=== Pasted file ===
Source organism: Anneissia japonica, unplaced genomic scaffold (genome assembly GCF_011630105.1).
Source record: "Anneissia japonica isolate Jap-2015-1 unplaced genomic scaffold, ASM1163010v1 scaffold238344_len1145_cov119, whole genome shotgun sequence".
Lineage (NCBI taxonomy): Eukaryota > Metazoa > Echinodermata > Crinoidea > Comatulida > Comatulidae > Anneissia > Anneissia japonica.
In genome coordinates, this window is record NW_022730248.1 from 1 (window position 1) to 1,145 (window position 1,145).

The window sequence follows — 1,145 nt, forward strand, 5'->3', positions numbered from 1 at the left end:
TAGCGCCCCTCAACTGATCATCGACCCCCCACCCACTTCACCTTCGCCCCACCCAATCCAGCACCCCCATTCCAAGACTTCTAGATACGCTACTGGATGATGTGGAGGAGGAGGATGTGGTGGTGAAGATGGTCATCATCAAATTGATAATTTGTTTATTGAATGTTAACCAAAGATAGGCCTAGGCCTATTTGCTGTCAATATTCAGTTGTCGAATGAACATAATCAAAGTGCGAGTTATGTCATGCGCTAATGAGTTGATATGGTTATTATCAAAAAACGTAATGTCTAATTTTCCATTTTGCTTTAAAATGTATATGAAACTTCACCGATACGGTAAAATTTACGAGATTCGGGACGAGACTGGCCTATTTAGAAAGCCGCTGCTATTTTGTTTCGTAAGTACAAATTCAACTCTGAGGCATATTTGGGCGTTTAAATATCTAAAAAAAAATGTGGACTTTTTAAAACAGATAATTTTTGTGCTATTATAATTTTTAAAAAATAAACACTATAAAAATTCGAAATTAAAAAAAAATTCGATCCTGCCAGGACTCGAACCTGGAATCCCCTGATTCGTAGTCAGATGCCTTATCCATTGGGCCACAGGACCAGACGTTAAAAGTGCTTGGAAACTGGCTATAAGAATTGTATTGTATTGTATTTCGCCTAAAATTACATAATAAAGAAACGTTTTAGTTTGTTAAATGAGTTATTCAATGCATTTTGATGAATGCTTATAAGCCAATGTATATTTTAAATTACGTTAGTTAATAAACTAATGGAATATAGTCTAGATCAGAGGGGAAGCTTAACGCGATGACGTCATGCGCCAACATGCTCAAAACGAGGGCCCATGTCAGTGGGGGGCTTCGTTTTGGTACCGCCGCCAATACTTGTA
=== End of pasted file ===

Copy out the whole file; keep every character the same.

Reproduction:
Source organism: Anneissia japonica, unplaced genomic scaffold (genome assembly GCF_011630105.1).
Source record: "Anneissia japonica isolate Jap-2015-1 unplaced genomic scaffold, ASM1163010v1 scaffold238344_len1145_cov119, whole genome shotgun sequence".
Lineage (NCBI taxonomy): Eukaryota > Metazoa > Echinodermata > Crinoidea > Comatulida > Comatulidae > Anneissia > Anneissia japonica.
In genome coordinates, this window is record NW_022730248.1 from 1 (window position 1) to 1,145 (window position 1,145).

The window sequence follows — 1,145 nt, forward strand, 5'->3', positions numbered from 1 at the left end:
TAGCGCCCCTCAACTGATCATCGACCCCCCACCCACTTCACCTTCGCCCCACCCAATCCAGCACCCCCATTCCAAGACTTCTAGATACGCTACTGGATGATGTGGAGGAGGAGGATGTGGTGGTGAAGATGGTCATCATCAAATTGATAATTTGTTTATTGAATGTTAACCAAAGATAGGCCTAGGCCTATTTGCTGTCAATATTCAGTTGTCGAATGAACATAATCAAAGTGCGAGTTATGTCATGCGCTAATGAGTTGATATGGTTATTATCAAAAAACGTAATGTCTAATTTTCCATTTTGCTTTAAAATGTATATGAAACTTCACCGATACGGTAAAATTTACGAGATTCGGGACGAGACTGGCCTATTTAGAAAGCCGCTGCTATTTTGTTTCGTAAGTACAAATTCAACTCTGAGGCATATTTGGGCGTTTAAATATCTAAAAAAAAATGTGGACTTTTTAAAACAGATAATTTTTGTGCTATTATAATTTTTAAAAAATAAACACTATAAAAATTCGAAATTAAAAAAAAATTCGATCCTGCCAGGACTCGAACCTGGAATCCCCTGATTCGTAGTCAGATGCCTTATCCATTGGGCCACAGGACCAGACGTTAAAAGTGCTTGGAAACTGGCTATAAGAATTGTATTGTATTGTATTTCGCCTAAAATTACATAATAAAGAAACGTTTTAGTTTGTTAAATGAGTTATTCAATGCATTTTGATGAATGCTTATAAGCCAATGTATATTTTAAATTACGTTAGTTAATAAACTAATGGAATATAGTCTAGATCAGAGGGGAAGCTTAACGCGATGACGTCATGCGCCAACATGCTCAAAACGAGGGCCCATGTCAGTGGGGGGCTTCGTTTTGGTACCGCCGCCAATACTTGTA